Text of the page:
Contd. from Part-II….
Storage of cement: Primary purpose of proper & safe storage of cement is to safeguard it from it’s arch-enemy, i.e. moisture.
An efficient storage structure must be a damp proof one, i.e., it’s floors, walls, roofs etc. should be damp or leak proof. All openings, i.e. doors, windows, ventilators etc. should be so constructed as to provide effective tightness against entry of moisture.
Packaging of cement should be done in moisture proof bags and organic fibre bags such as jute bags should be avoided for such purpose. In case of jute bags, the cement should be used as quickly as possible.
The height of cement stacks should be restricted to the height of 10 cement bags and the stacks should be isolated from the floor.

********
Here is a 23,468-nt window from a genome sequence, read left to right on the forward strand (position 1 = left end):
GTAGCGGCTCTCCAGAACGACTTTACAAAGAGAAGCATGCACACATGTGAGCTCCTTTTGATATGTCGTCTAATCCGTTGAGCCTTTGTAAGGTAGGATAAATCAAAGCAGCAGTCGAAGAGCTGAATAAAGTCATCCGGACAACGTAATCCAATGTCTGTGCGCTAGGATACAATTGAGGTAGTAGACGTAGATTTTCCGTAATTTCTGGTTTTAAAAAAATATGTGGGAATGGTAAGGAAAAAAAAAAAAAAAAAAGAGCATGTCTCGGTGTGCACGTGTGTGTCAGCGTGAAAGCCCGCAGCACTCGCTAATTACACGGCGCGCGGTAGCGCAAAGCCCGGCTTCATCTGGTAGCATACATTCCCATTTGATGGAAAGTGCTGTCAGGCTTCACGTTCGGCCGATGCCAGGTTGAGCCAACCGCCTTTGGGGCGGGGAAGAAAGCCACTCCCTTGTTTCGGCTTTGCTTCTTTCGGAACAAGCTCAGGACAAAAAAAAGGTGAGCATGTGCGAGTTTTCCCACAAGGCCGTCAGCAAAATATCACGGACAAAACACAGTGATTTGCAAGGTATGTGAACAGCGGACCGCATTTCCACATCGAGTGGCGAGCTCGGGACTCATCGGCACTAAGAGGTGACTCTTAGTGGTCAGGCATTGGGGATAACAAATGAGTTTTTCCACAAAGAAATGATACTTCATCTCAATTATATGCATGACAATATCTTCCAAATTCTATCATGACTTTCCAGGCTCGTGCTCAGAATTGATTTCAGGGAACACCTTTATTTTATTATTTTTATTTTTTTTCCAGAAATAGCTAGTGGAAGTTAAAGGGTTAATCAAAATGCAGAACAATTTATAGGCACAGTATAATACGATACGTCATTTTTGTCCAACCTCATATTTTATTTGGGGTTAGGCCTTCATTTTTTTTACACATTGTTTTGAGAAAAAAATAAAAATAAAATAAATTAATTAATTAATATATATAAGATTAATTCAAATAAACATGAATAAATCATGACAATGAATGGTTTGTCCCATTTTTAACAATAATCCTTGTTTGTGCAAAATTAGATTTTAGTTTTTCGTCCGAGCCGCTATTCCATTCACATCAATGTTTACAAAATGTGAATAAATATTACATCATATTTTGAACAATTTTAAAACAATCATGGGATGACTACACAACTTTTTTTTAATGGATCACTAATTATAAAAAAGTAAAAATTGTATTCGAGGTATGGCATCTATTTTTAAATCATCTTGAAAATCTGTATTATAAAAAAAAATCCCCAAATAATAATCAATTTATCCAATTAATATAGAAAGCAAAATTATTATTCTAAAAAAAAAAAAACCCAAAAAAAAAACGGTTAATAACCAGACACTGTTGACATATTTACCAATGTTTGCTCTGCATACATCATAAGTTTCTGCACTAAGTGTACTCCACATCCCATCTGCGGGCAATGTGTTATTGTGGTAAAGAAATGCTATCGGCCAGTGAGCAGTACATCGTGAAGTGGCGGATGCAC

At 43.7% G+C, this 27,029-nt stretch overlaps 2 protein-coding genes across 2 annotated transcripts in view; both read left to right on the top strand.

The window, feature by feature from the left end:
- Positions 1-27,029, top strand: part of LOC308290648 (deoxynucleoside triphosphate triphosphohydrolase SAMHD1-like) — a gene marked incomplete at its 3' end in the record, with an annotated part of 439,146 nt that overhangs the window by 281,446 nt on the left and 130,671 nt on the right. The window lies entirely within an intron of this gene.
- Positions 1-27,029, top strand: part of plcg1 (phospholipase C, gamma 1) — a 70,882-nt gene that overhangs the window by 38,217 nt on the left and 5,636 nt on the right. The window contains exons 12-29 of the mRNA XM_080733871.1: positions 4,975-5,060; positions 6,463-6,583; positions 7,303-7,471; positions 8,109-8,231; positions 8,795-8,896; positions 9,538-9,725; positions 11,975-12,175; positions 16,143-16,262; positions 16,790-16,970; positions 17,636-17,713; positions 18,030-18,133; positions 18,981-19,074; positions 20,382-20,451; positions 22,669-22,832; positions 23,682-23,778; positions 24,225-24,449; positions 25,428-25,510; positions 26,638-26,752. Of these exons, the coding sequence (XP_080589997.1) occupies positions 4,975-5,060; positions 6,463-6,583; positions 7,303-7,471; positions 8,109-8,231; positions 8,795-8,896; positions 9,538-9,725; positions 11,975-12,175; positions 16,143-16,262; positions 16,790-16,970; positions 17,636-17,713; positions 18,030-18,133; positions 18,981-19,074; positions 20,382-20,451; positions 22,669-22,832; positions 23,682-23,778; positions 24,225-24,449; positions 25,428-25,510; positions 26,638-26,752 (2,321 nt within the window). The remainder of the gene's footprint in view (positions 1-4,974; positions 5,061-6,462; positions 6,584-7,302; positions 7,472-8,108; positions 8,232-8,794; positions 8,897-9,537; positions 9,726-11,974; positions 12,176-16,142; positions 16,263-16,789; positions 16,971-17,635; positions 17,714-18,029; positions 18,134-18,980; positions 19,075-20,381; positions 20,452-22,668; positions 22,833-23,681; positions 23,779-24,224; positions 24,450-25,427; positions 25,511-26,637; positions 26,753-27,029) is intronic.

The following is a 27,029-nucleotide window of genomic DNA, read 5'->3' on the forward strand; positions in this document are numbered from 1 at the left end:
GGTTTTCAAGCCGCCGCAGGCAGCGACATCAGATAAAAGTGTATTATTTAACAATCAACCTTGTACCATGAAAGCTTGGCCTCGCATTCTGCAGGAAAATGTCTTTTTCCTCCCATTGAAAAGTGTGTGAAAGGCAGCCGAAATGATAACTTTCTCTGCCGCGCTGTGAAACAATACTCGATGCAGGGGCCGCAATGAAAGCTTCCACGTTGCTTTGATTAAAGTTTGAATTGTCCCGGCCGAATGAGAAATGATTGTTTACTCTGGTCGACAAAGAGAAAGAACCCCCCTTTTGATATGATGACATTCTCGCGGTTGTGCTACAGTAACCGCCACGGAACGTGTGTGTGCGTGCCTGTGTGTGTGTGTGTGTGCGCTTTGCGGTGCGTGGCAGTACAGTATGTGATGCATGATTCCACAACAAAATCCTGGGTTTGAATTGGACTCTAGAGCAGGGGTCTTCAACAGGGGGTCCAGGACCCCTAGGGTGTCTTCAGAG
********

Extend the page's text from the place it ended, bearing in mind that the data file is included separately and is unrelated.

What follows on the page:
The cement should be stacked closely in order to minimise air circulation and thus moisture. Stacks should also be covered with water proof covers for additional protection from moisture.
If possible, the humidity of the room should be reduced as much as possible.
The stacks should have a clear gap of at least 1 foot from the walls.
Cement should be consumed within 3 months as by then it already looses 15 to 20% of it’s strength.
Visual tests for cement: Visual tests on cement are quite simple and can be performed quickly in construction sites in order to have a superficial idea of some of the it’s physical qualities. These tests are no substitutes for the general laboratory tests that are conducted. If these visual test results are not satisfactory, the cement may not be suitable for any standard work and thus may not be used.
Cement should be free from lumps.
When rubbed between fingers it should feel smooth and not coarse. Roughness indicates impurities/adulteration etc.
Handful of cement sprinkled in still water should sink after a while. Otherwise, it too indicates presence of impurities.
Hand inserted in a bag of cement should feel cold.
Fresh cement paste kept submerged in water for a day should set smoothly without showing any cracks. This is an approxima